02/13/2009 05:12 am ET Updated May 25, 2011

Will the Rising Personal Savings Rate Boom the US Recovery?

Americans have been roundly criticized in the past for our low savings rate. Before this recession hit I'd hear and read articles on how "bad" the US was in comparison to other nations, how we had one of the lowest savings rates in the world, how we were addicted to debt in our credit cards and how this was going to hurt everyone one day. Well our debt culture has come home to roost now, but contrary to the obvious, starting to save now could be the wrong thing for the country.

It's true that our savings rate got dangerously low. From the 1950s to the 1980s the savings rate was typically 8-10%, rising as high as 12% in recessionary times. Then it dropped, reaching about 1% from 2005 on, and occasionally even went negative. But in November the savings rate grew to 2.8%, economists are projecting it to be 3-5% in 2009 (Goldman's projecting it to reach 6-10%) and this will be the sharpest reversal since WWII - makes sense given that the number of jobs lost last year is the largest since the end of the War.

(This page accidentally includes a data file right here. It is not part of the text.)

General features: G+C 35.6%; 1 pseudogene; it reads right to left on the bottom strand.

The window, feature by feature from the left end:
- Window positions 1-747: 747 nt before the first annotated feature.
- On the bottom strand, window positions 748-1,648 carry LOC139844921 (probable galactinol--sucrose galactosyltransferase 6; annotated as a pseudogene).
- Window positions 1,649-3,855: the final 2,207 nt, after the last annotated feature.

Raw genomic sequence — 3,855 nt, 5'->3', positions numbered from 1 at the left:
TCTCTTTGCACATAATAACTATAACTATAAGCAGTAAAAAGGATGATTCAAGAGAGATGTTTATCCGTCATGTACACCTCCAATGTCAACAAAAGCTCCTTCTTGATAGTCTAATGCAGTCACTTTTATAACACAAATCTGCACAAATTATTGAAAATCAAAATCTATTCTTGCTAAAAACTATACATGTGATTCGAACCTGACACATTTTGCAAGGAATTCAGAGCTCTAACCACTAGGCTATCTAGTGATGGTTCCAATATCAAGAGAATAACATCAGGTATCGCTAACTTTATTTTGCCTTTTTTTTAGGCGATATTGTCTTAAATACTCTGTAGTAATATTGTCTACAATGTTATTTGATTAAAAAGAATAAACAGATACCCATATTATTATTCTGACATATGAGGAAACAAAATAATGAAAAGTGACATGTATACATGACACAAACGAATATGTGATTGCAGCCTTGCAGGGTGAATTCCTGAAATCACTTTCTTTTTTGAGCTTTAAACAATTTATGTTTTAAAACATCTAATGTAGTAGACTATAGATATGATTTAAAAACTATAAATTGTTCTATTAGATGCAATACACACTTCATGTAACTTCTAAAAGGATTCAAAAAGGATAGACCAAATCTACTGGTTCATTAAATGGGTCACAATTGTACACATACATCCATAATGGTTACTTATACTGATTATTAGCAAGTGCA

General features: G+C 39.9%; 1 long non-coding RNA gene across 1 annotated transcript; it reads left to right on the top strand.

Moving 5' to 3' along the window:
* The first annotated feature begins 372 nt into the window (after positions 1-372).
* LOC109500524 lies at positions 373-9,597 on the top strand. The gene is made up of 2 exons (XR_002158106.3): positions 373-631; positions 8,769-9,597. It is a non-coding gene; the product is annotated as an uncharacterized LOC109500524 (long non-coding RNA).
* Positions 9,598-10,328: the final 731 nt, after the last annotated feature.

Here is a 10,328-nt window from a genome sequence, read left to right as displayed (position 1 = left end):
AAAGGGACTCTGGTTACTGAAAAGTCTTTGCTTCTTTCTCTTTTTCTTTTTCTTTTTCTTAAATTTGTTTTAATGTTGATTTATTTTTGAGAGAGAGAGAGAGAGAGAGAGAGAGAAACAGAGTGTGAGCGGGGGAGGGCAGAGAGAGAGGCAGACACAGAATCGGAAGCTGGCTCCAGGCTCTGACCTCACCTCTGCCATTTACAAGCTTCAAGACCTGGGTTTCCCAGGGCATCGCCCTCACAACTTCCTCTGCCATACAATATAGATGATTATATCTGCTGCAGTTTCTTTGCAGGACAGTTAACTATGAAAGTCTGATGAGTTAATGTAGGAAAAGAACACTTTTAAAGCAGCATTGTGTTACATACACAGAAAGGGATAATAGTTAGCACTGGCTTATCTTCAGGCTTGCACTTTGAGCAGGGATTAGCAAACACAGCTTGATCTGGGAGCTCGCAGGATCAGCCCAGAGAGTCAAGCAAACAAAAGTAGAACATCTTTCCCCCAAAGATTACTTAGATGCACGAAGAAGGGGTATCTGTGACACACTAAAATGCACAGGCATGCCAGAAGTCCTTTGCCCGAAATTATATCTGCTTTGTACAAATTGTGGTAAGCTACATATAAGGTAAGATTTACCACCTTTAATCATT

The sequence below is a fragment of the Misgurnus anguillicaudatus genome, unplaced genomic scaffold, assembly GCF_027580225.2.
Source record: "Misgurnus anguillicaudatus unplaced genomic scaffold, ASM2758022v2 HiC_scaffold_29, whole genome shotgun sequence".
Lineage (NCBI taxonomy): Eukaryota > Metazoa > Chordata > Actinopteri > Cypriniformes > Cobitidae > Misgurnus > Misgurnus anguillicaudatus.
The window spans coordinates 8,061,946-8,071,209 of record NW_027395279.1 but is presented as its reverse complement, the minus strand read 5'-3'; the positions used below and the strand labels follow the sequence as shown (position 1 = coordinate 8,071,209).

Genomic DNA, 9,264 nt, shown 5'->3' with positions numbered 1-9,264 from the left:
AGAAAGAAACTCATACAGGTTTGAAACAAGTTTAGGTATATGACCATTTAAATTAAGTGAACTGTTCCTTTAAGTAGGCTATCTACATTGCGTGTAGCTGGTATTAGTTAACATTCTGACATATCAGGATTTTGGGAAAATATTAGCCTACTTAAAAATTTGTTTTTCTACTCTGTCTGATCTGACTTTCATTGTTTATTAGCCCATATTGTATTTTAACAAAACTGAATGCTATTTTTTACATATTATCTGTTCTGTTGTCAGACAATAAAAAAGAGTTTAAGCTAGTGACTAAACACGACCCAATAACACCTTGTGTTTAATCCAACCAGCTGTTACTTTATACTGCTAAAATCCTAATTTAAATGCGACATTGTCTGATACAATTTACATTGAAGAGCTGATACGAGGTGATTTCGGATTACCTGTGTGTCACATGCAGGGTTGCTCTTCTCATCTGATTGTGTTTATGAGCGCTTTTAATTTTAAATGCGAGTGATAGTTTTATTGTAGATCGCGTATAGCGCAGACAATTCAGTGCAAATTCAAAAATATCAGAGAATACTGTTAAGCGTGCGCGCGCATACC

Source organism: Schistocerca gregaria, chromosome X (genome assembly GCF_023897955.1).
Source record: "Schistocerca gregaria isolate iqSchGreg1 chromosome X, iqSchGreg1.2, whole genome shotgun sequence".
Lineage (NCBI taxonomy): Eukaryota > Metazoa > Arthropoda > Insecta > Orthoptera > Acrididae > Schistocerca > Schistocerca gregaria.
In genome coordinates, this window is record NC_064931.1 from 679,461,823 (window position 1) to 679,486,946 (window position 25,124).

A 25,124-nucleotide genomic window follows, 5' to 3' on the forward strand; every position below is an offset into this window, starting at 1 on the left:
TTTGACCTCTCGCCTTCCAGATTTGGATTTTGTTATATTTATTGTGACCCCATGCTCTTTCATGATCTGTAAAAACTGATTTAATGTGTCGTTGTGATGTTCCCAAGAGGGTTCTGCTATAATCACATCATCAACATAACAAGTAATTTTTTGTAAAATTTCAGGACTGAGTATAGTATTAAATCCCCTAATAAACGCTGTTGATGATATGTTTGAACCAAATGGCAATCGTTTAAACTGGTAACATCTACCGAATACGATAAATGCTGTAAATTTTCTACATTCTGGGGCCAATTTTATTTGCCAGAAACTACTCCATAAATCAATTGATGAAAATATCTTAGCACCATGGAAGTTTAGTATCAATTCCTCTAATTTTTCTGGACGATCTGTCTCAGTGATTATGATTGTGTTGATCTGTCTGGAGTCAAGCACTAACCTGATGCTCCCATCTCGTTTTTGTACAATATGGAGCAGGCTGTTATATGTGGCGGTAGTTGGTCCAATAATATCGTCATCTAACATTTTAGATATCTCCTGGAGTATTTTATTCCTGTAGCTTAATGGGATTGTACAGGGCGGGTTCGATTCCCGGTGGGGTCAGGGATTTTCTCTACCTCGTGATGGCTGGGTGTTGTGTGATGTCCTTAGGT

The catch-22 of this situation is that improving our savings rate doesn't help the economy in the short run. Obama is trying to get a bill through to stimulate the economy with tax breaks and infrastructure projects to create jobs for the people who desperately need them, but it may not be effective if Americans save much of the additional income they receive.

We need to return to the values of living within our means and saving for the future - which the generation who grew up in the Depression learned so well. But to succeed this means we need to find a middle ground as a nation - to bring back a fiscally conservative culture and get away from the debt addiction, but at the same time put through a stimulus package to get money and jobs flowing again.